Chapters include “The French are uncommonly rude”, “Paris is the European Capitol of canine excreta, The French are uniquely tolerant of Adultery”, and of course, “The archetypical Frenchman wears a beret and striped shirt and rides a bicycle festooned with onions”.
In Trieste, there is nothing between the Alps and the Mediterranean, and even the local news and gossip reflect this extraordinary Contiguity. On a street two minutes’ walk from the center of town, an old lady adopted a sweet little puppy looking in the garbage for food, and not until several months later did she realize it was a wolf. A young goat, having come too far off the mountain, had no other escape route but to throw himself into the sea, right there in the heart of the city, and several times the papers have run stories about Slovenian bears that have come to the edge of town to snack in local chicken coops. In Trieste, the industrial area backs up to a wilderness canyon called Rosandra, with sixth-degree cliffs, and that gorge takes you to the border in a half hour’s walk. That’s where the no-man’s-land is marked by my inn with the iron bar; a place typical of the Cold War, still intact, where thirty years ago soldiers from the now defunct Yugoslavia used to stop in for couple of rounds of unauthorized drinking with the Italian tax police.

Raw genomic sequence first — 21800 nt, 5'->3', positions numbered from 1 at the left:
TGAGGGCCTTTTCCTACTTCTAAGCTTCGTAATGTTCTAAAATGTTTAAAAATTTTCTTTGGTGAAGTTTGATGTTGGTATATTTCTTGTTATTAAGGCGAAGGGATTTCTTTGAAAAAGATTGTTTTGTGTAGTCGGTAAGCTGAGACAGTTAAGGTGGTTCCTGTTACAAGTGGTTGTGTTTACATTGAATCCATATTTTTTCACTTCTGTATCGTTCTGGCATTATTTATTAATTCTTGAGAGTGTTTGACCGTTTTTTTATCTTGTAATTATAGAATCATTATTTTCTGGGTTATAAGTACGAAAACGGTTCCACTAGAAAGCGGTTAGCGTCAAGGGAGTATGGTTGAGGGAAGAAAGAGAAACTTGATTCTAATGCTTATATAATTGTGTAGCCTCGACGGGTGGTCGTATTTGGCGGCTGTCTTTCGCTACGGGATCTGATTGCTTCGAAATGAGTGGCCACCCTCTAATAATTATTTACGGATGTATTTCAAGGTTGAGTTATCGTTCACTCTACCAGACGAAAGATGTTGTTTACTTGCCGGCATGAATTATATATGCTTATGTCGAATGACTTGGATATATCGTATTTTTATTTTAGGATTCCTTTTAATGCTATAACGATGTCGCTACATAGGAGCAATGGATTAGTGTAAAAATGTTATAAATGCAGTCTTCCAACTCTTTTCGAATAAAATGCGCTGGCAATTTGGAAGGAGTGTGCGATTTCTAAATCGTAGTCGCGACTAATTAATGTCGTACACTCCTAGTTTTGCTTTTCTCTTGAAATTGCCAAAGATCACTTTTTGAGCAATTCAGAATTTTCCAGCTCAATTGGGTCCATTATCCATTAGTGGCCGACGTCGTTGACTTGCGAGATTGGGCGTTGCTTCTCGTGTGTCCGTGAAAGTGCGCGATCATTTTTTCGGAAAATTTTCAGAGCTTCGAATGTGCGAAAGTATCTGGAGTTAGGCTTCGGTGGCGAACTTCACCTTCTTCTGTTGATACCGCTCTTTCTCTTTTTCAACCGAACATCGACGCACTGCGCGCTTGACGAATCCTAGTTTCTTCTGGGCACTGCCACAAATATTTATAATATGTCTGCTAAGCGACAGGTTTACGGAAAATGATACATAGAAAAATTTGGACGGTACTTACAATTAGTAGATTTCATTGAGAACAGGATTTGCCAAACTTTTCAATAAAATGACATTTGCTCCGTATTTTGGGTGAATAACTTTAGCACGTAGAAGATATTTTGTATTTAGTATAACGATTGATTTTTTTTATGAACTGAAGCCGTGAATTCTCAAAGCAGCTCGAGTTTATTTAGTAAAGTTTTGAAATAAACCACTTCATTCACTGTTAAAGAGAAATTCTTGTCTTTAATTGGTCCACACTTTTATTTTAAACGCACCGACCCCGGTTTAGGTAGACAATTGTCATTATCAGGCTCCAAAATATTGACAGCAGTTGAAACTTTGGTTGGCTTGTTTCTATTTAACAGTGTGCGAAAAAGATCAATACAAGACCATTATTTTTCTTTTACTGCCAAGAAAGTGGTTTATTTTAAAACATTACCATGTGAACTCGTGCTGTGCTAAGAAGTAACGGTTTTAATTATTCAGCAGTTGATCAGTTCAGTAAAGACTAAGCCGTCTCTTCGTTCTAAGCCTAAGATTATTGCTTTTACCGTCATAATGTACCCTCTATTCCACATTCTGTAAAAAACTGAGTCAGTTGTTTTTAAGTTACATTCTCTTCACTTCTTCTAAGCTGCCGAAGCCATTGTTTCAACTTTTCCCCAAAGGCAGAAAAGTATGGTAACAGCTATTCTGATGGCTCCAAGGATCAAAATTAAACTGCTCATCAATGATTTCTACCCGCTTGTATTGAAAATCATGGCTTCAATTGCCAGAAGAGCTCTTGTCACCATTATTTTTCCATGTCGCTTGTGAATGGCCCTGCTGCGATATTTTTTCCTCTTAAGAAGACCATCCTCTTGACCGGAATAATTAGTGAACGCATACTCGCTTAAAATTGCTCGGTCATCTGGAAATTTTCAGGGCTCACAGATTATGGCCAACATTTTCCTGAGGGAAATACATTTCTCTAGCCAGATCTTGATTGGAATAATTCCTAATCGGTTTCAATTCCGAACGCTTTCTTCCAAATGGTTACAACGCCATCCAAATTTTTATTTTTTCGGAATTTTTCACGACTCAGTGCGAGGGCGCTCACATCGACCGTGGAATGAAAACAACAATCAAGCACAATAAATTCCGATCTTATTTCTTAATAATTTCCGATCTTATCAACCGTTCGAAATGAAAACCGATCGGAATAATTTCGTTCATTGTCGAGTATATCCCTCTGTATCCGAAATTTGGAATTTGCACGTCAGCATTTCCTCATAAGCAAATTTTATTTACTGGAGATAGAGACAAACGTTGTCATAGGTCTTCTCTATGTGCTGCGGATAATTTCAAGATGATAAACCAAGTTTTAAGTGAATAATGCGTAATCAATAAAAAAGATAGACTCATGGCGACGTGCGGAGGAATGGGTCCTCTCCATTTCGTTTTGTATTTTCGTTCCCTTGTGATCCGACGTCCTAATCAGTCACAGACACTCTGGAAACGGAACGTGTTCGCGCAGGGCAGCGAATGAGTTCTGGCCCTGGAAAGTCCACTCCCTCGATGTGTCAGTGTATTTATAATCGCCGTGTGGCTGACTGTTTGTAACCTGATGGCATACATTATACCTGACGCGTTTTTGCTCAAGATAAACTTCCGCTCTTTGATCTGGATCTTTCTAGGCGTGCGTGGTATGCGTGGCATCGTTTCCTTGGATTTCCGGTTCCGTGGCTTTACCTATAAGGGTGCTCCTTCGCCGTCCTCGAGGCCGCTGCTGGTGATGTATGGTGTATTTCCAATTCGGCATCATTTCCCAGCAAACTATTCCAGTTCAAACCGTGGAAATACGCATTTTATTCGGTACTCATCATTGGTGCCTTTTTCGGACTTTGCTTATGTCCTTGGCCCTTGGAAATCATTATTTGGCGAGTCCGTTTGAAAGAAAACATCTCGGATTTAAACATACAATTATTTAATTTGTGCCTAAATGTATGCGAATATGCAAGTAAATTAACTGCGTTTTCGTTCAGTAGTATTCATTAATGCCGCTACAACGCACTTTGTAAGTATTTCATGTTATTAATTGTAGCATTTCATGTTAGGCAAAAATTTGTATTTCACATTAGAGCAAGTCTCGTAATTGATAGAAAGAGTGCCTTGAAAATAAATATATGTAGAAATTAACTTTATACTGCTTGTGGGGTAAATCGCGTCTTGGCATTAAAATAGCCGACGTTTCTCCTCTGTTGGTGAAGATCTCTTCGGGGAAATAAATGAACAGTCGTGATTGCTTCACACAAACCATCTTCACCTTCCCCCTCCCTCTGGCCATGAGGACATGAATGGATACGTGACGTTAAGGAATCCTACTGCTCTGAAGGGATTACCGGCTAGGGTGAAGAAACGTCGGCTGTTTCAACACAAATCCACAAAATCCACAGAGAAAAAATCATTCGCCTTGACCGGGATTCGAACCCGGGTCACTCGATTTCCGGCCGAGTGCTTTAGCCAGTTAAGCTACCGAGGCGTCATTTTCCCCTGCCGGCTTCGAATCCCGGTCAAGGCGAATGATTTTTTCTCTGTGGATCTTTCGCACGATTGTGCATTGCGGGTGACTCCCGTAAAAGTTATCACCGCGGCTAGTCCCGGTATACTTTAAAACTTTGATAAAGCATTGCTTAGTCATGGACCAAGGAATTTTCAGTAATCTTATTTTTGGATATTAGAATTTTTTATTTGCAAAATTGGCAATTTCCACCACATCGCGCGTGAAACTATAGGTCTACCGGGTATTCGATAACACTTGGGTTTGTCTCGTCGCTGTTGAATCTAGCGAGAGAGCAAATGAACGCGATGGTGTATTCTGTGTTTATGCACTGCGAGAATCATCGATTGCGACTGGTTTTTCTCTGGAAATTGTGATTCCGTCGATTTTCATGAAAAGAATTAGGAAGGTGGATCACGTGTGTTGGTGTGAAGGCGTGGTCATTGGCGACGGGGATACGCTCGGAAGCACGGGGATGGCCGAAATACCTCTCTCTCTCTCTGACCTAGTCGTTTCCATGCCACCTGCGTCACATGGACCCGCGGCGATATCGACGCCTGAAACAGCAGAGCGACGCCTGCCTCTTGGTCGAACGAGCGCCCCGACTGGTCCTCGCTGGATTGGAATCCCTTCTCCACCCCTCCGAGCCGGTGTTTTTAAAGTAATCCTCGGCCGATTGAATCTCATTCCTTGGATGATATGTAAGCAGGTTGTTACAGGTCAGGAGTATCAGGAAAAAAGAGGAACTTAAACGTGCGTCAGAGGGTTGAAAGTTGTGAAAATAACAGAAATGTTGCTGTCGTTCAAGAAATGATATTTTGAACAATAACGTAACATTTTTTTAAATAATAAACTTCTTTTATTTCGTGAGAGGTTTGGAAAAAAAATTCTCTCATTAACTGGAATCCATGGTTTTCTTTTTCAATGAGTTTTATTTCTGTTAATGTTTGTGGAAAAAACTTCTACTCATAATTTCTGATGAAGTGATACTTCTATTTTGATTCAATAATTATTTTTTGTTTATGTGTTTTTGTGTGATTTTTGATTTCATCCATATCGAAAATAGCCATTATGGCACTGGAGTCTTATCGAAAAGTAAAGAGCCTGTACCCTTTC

Once, during the Jewish feast of Purim, in which getting drunk is a licit activity, a Jerusalemite rabbi whose family was originally from my area gave me the best definition of my Heimat (home). “When a Triestian sits at the head of a dock and looks out at the sunset with a good bottle of wine in hand, well, that is prayer, great and blessed prayer.” And if you pay close attention in those moments, he added, “the sea bristles with pleasure, the brass on the Karst turns to velvet, and women look at you with bursting desire. And the master of the universe, caressing his beard, says to you with satisfaction, and just a pinch of envy, ‘my lads, you’ve got the better of me yet again.'” In other words, the magnificence of the place resides in its unique contiguity with antithetical situations. Seeing is believing. The distance between a mooring berth and the opera house is fifty yards, between your boat and a tavern less than thirty.